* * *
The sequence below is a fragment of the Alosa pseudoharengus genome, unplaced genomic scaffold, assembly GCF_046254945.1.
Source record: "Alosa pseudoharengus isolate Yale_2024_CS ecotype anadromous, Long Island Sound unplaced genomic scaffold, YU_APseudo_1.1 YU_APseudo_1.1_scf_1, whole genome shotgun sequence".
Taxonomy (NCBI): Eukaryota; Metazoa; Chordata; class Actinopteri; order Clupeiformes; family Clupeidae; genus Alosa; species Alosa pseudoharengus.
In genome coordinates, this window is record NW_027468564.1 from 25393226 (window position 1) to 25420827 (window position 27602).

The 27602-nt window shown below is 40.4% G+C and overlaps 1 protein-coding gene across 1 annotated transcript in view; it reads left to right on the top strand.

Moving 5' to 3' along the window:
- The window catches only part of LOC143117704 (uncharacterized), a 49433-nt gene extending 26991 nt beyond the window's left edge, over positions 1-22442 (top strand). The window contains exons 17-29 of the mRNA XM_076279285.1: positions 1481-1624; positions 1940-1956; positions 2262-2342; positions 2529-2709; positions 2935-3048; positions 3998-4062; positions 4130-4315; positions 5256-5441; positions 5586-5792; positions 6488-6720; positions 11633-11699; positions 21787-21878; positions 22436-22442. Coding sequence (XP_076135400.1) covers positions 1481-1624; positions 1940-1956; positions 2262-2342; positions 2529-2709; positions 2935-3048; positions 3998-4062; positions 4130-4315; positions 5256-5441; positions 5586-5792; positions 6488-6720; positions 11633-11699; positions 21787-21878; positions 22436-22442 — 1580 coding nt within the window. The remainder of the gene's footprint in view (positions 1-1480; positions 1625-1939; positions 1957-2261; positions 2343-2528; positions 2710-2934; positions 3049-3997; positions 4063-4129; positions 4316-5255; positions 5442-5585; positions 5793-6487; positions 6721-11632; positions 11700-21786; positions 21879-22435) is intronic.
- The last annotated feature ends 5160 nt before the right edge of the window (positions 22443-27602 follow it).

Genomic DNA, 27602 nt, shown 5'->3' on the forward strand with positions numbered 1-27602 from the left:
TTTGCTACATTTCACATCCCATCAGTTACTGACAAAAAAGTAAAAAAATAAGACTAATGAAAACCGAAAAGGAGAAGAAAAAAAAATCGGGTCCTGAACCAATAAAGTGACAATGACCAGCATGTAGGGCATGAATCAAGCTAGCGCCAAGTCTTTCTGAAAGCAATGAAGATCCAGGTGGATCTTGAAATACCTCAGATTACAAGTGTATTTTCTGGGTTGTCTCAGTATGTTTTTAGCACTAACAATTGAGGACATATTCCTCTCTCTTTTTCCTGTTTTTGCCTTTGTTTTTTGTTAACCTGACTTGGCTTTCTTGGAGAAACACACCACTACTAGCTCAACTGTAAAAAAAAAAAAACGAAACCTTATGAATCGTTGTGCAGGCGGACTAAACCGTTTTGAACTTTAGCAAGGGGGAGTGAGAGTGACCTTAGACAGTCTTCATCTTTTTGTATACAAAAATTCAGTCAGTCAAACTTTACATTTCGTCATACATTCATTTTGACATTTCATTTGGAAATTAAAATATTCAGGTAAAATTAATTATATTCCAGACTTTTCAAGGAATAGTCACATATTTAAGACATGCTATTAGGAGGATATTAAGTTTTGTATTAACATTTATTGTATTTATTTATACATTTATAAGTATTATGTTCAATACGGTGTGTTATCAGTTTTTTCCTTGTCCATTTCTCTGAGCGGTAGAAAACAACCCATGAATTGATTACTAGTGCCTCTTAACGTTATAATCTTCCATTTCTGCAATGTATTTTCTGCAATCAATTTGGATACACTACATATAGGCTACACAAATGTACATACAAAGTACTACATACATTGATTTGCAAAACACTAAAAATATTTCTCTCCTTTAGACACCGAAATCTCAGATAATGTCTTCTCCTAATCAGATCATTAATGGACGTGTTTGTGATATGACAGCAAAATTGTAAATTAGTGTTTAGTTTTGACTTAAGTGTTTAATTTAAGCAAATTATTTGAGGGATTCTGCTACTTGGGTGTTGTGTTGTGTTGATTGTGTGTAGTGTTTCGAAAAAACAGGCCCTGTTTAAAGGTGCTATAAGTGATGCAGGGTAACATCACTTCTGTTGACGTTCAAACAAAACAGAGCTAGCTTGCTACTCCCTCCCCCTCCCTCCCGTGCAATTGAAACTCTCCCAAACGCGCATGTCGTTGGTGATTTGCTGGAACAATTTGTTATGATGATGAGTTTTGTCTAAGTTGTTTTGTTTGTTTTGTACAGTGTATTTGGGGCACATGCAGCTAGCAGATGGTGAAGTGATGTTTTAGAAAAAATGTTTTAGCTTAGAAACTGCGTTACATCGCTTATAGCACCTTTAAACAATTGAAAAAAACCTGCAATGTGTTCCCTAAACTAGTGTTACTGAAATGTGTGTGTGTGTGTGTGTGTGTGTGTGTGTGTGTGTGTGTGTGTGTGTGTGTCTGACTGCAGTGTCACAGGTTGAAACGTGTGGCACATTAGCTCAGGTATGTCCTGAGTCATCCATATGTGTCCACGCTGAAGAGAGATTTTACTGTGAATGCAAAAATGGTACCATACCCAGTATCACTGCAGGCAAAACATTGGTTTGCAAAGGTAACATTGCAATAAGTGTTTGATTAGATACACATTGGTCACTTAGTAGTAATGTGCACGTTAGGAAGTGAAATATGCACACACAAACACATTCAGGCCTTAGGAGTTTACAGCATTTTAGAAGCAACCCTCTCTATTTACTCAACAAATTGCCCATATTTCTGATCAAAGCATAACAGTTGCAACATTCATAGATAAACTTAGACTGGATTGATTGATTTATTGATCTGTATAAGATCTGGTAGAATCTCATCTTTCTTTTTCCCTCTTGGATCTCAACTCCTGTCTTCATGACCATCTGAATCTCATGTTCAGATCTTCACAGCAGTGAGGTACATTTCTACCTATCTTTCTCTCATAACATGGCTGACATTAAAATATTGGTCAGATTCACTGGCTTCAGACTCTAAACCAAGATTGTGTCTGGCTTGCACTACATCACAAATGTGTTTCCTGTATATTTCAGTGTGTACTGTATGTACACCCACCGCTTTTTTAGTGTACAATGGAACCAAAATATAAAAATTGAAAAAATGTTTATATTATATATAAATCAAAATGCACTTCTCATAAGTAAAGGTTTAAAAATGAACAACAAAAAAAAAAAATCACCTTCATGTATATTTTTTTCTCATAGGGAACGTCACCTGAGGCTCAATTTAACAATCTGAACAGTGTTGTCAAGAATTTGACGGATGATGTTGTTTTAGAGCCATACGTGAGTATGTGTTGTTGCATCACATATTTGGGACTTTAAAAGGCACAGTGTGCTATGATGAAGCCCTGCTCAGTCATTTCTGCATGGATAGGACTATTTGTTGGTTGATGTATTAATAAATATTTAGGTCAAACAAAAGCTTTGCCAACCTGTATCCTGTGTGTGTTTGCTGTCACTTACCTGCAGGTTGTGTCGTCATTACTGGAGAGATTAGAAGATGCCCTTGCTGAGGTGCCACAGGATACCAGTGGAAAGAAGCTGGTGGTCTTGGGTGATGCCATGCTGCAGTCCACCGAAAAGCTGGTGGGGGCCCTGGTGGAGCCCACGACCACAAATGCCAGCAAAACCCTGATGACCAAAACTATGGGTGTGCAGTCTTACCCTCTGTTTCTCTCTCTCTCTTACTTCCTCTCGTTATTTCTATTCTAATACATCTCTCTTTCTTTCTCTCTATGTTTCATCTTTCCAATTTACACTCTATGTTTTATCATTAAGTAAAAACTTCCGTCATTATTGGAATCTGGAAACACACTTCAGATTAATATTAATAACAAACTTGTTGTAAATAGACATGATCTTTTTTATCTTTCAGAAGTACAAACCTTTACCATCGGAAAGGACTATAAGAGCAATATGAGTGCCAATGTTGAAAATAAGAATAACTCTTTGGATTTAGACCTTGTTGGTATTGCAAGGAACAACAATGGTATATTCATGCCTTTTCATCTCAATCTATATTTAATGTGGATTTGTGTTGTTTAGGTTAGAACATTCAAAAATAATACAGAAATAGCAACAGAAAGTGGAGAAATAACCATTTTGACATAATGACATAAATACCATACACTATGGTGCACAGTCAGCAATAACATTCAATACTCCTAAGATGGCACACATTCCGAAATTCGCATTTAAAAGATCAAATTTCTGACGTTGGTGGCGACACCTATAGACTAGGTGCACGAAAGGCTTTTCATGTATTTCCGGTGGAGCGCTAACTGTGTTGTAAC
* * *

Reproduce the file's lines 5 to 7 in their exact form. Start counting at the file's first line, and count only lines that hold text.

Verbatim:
The 27602-nt window shown below is 40.4% G+C and overlaps 1 protein-coding gene across 1 annotated transcript in view; it reads left to right on the top strand.

Moving 5' to 3' along the window:
- The window catches only part of LOC143117704 (uncharacterized), a 49433-nt gene extending 26991 nt beyond the window's left edge, over positions 1-22442 (top strand). The window contains exons 17-29 of the mRNA XM_076279285.1: positions 1481-1624; positions 1940-1956; positions 2262-2342; positions 2529-2709; positions 2935-3048; positions 3998-4062; positions 4130-4315; positions 5256-5441; positions 5586-5792; positions 6488-6720; positions 11633-11699; positions 21787-21878; positions 22436-22442. Coding sequence (XP_076135400.1) covers positions 1481-1624; positions 1940-1956; positions 2262-2342; positions 2529-2709; positions 2935-3048; positions 3998-4062; positions 4130-4315; positions 5256-5441; positions 5586-5792; positions 6488-6720; positions 11633-11699; positions 21787-21878; positions 22436-22442 — 1580 coding nt within the window. The remainder of the gene's footprint in view (positions 1-1480; positions 1625-1939; positions 1957-2261; positions 2343-2528; positions 2710-2934; positions 3049-3997; positions 4063-4129; positions 4316-5255; positions 5442-5585; positions 5793-6487; positions 6721-11632; positions 11700-21786; positions 21879-22435) is intronic.